2012 Campaign

In One Bar, at Least, Biden Wins Big


In One Bar, at Least, Biden Wins Big

Photograph by Brendan Smialowski/AFP/Getty Images

Who wins a baseball game is undebatable, but who wins a debate is very much in the eye of the beholder. I watched the Oct. 11 vice presidential debate in the bar of a hotel where I was staying in Washington, not far from DuPont Circle. It was Obama territory, and the predominantly black audience cheered every blow landed by Vice President Joe Biden. I asked the five women I sat with afterward to set aside their preferences and answer who they thought won, and all said Biden. All had been itching to see some fight from their side since the president’s lackluster performance in Denver.

This was an educated, plugged-in audience. How many people think a fun time is going to a bar to watch a fight over troop withdrawal rates? But while the viewers paid attention to the factual details, it was the style of the combat that got the most attention. “Break it down, Uncle Joe,” one said after Biden accused Republicans of voting to cut spending on embassy security. They loved the way Biden sneeringly called Representative Paul Ryan “my friend,” as in, “I don’t understand what my friend is talking about.” And they went wild when he compared Ryan to Sarah Palin, his foe last time around. “He called you Sarah Palin!” someone shouted at the blaring TV set.

Judging from the bar’s reaction, Biden’s two high points were when he and host Martha Raddatz exposed Ryan’s unwillingness to spell out how he would offset $5 trillion in tax cuts, and when Biden said that while he follows Catholic teachings on abortion himself, he wouldn’t try to impose those views on others. “That’s right, Uncle Joe,” one said.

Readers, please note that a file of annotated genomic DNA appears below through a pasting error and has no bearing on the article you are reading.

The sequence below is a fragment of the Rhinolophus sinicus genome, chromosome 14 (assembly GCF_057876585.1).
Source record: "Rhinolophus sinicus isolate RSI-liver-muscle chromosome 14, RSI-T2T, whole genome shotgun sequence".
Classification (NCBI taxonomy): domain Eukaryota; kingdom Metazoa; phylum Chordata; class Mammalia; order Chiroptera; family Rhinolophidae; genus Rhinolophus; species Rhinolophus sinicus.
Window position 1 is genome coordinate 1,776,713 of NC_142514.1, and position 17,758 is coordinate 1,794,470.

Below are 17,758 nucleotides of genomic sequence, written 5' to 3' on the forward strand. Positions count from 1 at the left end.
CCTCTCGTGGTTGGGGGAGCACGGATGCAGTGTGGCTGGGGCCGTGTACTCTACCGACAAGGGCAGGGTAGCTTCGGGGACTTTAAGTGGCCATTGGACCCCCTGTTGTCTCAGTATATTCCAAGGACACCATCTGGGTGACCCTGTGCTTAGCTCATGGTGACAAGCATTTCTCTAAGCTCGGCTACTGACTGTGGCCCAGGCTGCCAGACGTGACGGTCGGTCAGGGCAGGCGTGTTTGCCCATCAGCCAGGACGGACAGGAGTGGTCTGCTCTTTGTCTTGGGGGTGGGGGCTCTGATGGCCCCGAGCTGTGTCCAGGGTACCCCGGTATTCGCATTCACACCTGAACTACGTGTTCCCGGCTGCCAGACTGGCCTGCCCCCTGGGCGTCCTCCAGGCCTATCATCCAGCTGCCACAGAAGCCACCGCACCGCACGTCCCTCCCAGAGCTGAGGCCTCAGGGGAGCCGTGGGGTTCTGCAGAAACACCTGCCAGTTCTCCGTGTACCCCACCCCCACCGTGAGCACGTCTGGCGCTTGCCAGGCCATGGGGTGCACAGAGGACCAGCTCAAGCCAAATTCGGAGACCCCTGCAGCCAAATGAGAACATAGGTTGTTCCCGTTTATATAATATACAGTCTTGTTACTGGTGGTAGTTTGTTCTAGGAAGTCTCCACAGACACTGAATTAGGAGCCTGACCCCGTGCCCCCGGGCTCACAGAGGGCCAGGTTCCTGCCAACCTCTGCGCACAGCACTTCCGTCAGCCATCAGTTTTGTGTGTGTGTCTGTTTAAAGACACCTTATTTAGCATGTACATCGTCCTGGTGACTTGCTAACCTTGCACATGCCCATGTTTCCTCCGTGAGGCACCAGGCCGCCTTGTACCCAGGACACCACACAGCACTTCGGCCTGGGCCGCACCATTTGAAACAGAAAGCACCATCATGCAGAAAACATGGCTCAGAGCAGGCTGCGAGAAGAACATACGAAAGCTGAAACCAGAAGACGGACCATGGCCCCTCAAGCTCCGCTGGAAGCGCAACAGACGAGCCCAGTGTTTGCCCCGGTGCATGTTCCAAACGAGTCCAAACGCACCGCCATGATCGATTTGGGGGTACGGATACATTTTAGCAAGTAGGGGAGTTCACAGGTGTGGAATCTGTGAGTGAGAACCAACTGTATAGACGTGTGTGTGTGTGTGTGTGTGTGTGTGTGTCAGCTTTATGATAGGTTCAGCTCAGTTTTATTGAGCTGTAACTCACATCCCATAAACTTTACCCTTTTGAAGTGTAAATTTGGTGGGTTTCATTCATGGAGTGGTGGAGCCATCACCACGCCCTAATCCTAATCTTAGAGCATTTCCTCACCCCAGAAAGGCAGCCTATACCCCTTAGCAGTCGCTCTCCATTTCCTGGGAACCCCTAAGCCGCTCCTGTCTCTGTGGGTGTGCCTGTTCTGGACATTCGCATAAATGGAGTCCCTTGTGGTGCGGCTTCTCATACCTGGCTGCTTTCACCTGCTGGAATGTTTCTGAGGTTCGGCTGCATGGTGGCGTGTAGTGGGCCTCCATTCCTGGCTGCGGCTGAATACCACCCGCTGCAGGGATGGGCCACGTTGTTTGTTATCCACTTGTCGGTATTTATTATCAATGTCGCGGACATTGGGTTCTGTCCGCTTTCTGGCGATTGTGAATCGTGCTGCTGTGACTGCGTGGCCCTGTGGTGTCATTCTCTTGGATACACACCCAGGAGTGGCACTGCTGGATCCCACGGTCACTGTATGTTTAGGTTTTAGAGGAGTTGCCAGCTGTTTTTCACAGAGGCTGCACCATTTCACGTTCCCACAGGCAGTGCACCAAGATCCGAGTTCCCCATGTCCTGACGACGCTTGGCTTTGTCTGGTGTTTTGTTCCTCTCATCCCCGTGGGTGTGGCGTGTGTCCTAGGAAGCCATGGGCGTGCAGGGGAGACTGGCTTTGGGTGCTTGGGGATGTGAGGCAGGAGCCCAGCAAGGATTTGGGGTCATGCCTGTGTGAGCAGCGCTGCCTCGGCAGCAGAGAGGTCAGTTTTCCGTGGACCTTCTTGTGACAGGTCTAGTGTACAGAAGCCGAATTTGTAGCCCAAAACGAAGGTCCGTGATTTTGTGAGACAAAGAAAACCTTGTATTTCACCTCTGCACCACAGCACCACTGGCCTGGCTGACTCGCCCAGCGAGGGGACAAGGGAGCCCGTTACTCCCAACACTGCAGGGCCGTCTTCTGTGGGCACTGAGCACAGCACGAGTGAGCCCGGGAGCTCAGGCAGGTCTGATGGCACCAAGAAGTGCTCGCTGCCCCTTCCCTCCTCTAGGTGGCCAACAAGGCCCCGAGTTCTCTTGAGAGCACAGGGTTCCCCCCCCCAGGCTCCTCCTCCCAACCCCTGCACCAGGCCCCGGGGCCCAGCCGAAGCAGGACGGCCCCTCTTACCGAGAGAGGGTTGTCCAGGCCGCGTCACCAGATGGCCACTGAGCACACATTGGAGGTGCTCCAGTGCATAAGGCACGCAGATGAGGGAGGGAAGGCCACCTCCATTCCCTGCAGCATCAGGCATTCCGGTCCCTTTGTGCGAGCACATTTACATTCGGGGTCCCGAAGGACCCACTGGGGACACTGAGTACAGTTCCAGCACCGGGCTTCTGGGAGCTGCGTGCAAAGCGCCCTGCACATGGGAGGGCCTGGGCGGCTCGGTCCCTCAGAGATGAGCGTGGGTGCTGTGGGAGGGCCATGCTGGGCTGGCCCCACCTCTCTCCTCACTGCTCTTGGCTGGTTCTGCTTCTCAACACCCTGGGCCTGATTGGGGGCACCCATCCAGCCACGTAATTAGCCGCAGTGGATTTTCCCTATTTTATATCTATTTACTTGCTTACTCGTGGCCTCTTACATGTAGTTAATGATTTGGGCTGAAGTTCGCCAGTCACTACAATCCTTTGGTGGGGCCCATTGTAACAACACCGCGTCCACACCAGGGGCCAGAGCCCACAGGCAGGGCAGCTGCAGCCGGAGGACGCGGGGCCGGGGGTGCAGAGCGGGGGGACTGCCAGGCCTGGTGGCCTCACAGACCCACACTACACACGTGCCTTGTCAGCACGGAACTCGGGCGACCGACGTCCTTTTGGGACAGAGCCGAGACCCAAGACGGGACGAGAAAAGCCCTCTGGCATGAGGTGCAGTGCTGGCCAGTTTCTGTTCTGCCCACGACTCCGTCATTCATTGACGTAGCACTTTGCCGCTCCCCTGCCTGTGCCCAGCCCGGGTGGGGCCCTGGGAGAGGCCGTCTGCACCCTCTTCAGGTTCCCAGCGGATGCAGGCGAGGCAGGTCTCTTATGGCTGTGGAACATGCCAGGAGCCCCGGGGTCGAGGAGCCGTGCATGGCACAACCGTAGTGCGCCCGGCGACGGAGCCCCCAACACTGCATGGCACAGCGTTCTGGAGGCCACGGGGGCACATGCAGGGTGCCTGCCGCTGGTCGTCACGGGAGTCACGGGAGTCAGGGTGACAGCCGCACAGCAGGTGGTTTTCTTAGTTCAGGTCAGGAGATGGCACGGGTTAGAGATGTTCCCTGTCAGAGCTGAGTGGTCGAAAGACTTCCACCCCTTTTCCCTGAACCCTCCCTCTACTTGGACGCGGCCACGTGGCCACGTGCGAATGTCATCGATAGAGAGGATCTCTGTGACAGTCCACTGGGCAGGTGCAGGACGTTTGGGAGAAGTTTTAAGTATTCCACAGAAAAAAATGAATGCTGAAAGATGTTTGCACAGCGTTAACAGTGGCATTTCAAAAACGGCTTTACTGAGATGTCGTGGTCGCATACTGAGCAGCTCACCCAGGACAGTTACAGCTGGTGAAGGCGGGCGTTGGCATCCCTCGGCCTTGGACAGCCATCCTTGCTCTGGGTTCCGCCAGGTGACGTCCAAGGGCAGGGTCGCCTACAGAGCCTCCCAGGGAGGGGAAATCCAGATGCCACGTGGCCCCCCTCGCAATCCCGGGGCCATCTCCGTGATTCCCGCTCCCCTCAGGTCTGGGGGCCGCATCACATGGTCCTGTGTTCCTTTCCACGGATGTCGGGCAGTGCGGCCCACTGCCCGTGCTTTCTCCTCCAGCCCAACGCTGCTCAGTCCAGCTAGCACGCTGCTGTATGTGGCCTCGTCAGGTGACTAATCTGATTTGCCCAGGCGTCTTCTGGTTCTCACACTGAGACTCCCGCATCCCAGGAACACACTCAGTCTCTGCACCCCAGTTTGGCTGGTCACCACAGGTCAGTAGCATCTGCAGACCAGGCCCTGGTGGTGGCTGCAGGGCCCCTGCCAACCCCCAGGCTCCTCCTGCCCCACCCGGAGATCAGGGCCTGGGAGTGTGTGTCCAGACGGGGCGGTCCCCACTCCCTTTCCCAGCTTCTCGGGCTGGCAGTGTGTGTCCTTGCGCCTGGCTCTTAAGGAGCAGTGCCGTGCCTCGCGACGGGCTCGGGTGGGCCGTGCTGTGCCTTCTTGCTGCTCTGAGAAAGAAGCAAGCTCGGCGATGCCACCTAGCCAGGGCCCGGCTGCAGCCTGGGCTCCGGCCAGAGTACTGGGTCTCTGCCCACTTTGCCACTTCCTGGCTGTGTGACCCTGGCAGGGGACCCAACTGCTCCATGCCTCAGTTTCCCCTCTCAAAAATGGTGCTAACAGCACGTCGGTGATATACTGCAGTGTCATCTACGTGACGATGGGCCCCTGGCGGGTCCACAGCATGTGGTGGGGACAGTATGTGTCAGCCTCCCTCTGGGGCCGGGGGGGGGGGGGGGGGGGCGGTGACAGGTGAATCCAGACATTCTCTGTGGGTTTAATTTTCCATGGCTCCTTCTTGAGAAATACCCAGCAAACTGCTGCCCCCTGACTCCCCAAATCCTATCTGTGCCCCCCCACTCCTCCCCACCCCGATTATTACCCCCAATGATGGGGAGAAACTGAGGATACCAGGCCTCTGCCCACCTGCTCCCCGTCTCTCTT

I should have known it was an Obama venue when I noticed the drinks tally. Before the debate began, 82 people had ordered the Obama special drink, a bourbon concoction called “Home Sweet Home,” while only 34 had chosen the Romney drink. (Then again, that could have been because the Romney drink was root beer.)

I asked the women I sat with afterward if they thought Biden had come across as, oh, perhaps a little rude. That’s passion, they said. That’s who Joe Biden is. He’s being himself. Where you stand on who won the debate depends on where you sit. For the crowd sitting in this particular bar, the answer was as indisputable as Jayson Werth’s walk-off homer for the hometown Nationals a couple of hours earlier.

Coy_190
Coy is Bloomberg Businessweek's economics editor. His Twitter handle is @petercoy.

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